중앙데일리

Moon Jae-in and ‘Kimchi 5’

Moon’s family story of fleeing North Korea is powerful thanks to the power of facts.

Jan 20,2017
Lee Kyung-pil is better known by his nickname “Kimchi 5.” He was born on Dec. 25, 1950, in the middle of the Korean War, aboard a cargo ship near Jangseungpo Harbor in Geoje Island. His parents had fled from North Korea, and his family’s story is similar to that of Moon Jae-in, the likely presidential front-runner of the opposition party.

In October 1950, South Korean forces broke through the 38th parallel and reached the Amnok River. Then, the Chinese army intervened, and the situation reversed. As the American and South Korean forces retreated to Heungnam Port in the East Sea, refugees gathered at the wharf. The climax of the escape was the SS Meredith Victory, the cargo freighter featured in the movie “Ode to My Father.”

The ship sailed south on Dec. 23 with 14,000 refugees aboard. During the three-day journey, five babies were born, and the crew members nicknamed them “Kimchi 1,” “Kimchi 2” and so on. Lee Kyung-pil was the last baby born on the ship, on Christmas Day. Each refugee has a dramatic story. Moon Jae-in’s parents came to Geoje Island aboard the USS LST.

The SS Meredith Victory epic was a miracle made possible by Capt. Leonard LaRue, Lt. Gen. Edward Almond, Col. Edward Forney and Korean interpreter Hyun Bong-hak. Hyun desperately pleaded for the transfer of as many civilians as possible, arguing that they would be massacred if they remained in the North. After the ship’s cargo was thrown away, the refugees were allowed to board.

In late December, a statue of Dr. Hyun Bong-hak, a graduate of Severance Medical School, was unveiled. At the ceremony attended by U.S. Ambassador Mark Lippert, Moon Jae-in delivered an address. “Among the refugees from Heungnam Port were my parents and sister.

Without the dedication of Dr. Hyun, 100,000 refugees who hoped to escape communist rule in the North wouldn’t have been able to come to South Korea. I was born on Geoje Island in January 1953.
“Without Dr. Hyun, I wouldn’t have been born,” Moon said.
Moon’s story was powerful thanks to the power of facts. But some refugees showed a lukewarm reaction. One of them, Lee Ki-yeol, said, “It was an impressive speech, but something was missing. The descendants of Almond and Forney were in attendance, but Moon did not express gratitude to them sufficiently. He didn’t address the humanitarian generosity of the U.S. forces enough.”

Lee Kyung-pil, the man nicknamed “Kimchi 5” said, “Dr. Hyun and Gen. Kim Bae-il made great contributions in the Heungnam evacuation. When the troops were barely retreating, the U.S. forces made the last-minute decision to take refugees on to the ship. It would have been nice if Moon added more appreciation.”

Moon’s family history is especially dramatic. In his autobiography “Destiny,” Moon wrote, “My father graduated from the prestigious Hamheung Agricultural High School and served as the agricultural section chief of Heungnam. During the short period of occupation by the UN forces from October to December 1950, he was head of the city’s agricultural department.” From North Korea’s perspective, Moon’s father was a reactionary. It is not hard to imagine what would have happened to him if he hadn’t gone on board the U.S. vessel.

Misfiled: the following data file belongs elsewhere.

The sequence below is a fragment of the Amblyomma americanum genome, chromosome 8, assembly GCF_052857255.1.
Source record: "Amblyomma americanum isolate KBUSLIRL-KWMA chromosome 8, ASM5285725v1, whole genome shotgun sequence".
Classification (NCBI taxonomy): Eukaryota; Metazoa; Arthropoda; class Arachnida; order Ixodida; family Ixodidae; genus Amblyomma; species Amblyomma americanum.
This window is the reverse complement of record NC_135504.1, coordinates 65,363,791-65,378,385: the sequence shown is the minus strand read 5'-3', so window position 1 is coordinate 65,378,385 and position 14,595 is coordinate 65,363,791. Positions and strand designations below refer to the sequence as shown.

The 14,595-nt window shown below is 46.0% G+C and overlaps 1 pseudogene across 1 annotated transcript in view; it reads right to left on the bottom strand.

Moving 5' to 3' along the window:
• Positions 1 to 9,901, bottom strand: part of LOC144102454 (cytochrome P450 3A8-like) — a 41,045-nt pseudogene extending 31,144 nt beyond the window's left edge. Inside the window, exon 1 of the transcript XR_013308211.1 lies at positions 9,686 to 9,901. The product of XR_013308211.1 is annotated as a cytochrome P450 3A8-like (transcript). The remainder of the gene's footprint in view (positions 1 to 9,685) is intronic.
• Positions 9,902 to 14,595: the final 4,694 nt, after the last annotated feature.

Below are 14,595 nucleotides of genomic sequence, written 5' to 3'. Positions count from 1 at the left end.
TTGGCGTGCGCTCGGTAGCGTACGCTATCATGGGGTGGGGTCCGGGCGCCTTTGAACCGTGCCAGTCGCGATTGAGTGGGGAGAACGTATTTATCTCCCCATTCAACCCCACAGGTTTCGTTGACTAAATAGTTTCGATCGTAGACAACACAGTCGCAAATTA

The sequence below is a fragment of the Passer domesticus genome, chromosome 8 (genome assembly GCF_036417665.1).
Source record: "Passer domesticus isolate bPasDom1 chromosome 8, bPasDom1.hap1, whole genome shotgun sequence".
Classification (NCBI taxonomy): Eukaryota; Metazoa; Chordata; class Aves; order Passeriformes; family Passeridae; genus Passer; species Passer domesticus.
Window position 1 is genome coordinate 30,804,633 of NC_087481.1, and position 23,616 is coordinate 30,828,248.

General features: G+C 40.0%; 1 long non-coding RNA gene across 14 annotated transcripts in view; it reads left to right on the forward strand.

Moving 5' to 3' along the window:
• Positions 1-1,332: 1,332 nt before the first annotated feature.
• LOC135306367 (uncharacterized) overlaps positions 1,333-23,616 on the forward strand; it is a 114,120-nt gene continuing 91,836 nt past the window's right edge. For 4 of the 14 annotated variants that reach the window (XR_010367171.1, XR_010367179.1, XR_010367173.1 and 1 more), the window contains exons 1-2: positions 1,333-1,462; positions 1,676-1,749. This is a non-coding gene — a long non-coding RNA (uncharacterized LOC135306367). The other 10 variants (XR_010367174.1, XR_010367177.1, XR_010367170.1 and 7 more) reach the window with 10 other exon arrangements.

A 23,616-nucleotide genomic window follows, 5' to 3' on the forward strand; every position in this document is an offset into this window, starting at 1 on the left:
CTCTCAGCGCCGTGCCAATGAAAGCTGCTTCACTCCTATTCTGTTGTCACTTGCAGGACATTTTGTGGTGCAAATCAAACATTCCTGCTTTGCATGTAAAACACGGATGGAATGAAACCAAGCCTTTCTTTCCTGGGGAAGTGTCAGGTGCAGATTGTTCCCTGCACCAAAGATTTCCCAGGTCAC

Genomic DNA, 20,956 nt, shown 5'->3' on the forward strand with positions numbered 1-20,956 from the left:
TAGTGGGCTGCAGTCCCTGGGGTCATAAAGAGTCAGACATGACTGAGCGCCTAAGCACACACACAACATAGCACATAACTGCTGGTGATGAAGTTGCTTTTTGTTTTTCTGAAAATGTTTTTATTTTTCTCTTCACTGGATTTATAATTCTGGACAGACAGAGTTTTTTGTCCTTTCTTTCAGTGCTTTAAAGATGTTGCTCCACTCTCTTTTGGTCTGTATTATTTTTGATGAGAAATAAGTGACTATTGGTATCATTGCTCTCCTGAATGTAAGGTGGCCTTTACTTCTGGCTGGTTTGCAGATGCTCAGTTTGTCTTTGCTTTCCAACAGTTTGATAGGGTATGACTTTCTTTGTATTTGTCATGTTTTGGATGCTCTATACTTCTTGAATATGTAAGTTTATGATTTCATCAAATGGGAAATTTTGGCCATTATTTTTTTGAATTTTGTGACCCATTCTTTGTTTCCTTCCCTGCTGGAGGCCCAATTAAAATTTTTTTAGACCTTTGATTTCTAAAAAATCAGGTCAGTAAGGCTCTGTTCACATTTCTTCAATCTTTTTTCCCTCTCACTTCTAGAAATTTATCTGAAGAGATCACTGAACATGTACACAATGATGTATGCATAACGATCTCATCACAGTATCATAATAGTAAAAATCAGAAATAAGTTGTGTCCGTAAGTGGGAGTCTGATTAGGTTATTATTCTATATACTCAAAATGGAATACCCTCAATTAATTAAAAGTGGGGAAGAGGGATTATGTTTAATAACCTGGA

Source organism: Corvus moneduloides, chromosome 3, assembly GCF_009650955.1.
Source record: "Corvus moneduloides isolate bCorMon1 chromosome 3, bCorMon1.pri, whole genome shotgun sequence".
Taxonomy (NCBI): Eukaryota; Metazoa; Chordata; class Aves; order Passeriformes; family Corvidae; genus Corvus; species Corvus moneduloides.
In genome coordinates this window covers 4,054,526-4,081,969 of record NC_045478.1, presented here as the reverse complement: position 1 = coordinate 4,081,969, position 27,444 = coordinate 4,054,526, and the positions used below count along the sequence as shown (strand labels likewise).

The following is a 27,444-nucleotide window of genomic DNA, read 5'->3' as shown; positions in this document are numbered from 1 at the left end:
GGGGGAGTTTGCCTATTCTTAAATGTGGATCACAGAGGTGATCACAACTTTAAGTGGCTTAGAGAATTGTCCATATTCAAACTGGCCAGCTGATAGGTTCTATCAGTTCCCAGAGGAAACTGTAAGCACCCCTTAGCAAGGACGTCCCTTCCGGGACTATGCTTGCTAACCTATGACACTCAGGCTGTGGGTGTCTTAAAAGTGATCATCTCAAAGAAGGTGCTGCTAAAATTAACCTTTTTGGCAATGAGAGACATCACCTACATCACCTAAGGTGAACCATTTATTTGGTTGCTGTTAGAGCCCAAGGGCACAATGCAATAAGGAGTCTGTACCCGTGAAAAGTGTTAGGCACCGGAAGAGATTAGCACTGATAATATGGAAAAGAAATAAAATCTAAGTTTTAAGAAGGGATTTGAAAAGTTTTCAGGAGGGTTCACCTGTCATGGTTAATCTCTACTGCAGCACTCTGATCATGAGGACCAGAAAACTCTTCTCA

Kimchi 5 is a veterinarian and runs the Peace Animal Hospital. His father opened a Peace Photo Studio and Peace Store. “My father remained in Geoje and was obsessed with peace and giving back. He denounced war.”

Ten years ago, I investigated Kimchi 5’s story and wrote about his life in the JoongAng Ilbo. Then, we went to look for “Kimchi 1,” Son Yang-young. He was in the export business. The reunion of Kimchi 1 and Kimchi 5 was reserved and poignant. The two looked toward the North from a pavilion in Paju, just across the border. “When Korea becomes rich and powerful, we can attain righteous peace, not a humiliating one. When the Korea-U.S. alliance is shaken, China and Japan will look down on Korea.” They were strongly convinced.

The Northeast Asian order is in tension. Moon Jae-in has an ambiguous position on deployment of the Terminal High Altitude Area Defense system, or Thaad. He said the next administration must decide the missile defense system’s fate with the National Assembly, taking the agreement with Washington into consideration but not limited by it. The stance reminds me of the naval base in Jeju. The base was completed a year ago and is in operation. It was President Roh Moo-hyun’s decision to build it, and Moon was his chief of staff. But later, Moon opposed it, saying it started off on the wrong foot.

The Jeju base now tracks Chinese and Japanese vessels, and its detection capacity is extraordinary. It is President Roh’s greatest achievement. He said, “Without power, peace cannot be maintained.”

Roh’s “peace through armament” stance was glorious, but what about Moon Jae-in? Is he still against the Jeju base, or has he retracted his opposition?

The banner of Thaad is peace through armament. Moon Jae-in wants such an important decision to go through sufficient public discussion. Public discussion is very important, but it could be a way to avoid a controversial topic. That is a waste of leadership. As security is all about decision-making, it calls for clear leadership.

JoongAng Ilbo, Jan. 19, Page 35


*The author is a senior columnist for the JoongAng Ilbo.

Park Bo-gyoon


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